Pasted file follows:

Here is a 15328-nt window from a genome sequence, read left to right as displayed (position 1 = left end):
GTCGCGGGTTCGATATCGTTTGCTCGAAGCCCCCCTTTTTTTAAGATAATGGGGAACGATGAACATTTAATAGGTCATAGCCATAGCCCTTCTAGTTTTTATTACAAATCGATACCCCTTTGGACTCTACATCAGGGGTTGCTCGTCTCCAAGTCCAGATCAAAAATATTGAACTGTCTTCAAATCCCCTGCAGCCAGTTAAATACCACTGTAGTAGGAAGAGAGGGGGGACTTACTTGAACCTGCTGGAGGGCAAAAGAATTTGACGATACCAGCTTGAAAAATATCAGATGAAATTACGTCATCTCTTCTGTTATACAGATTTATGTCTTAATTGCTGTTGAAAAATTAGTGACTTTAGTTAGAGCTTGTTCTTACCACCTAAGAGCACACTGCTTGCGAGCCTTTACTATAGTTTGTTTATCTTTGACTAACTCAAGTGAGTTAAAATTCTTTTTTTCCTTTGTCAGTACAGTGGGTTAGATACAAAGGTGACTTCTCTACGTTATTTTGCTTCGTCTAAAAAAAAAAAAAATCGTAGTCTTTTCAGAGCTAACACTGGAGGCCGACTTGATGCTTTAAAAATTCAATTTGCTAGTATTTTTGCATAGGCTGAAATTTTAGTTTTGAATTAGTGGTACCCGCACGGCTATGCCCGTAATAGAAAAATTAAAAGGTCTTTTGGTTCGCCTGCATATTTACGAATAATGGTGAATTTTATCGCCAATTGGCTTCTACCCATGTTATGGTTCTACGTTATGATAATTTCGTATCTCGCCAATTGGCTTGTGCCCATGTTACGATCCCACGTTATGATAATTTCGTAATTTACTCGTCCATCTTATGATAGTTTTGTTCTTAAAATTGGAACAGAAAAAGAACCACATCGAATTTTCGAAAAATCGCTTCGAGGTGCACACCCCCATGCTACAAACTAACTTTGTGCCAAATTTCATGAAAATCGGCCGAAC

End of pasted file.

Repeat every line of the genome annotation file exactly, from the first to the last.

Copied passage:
Here is a 15328-nt window from a genome sequence, read left to right as displayed (position 1 = left end):
GTCGCGGGTTCGATATCGTTTGCTCGAAGCCCCCCTTTTTTTAAGATAATGGGGAACGATGAACATTTAATAGGTCATAGCCATAGCCCTTCTAGTTTTTATTACAAATCGATACCCCTTTGGACTCTACATCAGGGGTTGCTCGTCTCCAAGTCCAGATCAAAAATATTGAACTGTCTTCAAATCCCCTGCAGCCAGTTAAATACCACTGTAGTAGGAAGAGAGGGGGGACTTACTTGAACCTGCTGGAGGGCAAAAGAATTTGACGATACCAGCTTGAAAAATATCAGATGAAATTACGTCATCTCTTCTGTTATACAGATTTATGTCTTAATTGCTGTTGAAAAATTAGTGACTTTAGTTAGAGCTTGTTCTTACCACCTAAGAGCACACTGCTTGCGAGCCTTTACTATAGTTTGTTTATCTTTGACTAACTCAAGTGAGTTAAAATTCTTTTTTTCCTTTGTCAGTACAGTGGGTTAGATACAAAGGTGACTTCTCTACGTTATTTTGCTTCGTCTAAAAAAAAAAAAAATCGTAGTCTTTTCAGAGCTAACACTGGAGGCCGACTTGATGCTTTAAAAATTCAATTTGCTAGTATTTTTGCATAGGCTGAAATTTTAGTTTTGAATTAGTGGTACCCGCACGGCTATGCCCGTAATAGAAAAATTAAAAGGTCTTTTGGTTCGCCTGCATATTTACGAATAATGGTGAATTTTATCGCCAATTGGCTTCTACCCATGTTATGGTTCTACGTTATGATAATTTCGTATCTCGCCAATTGGCTTGTGCCCATGTTACGATCCCACGTTATGATAATTTCGTAATTTACTCGTCCATCTTATGATAGTTTTGTTCTTAAAATTGGAACAGAAAAAGAACCACATCGAATTTTCGAAAAATCGCTTCGAGGTGCACACCCCCATGCTACAAACTAACTTTGTGCCAAATTTCATGAAAATCGGCCGAAC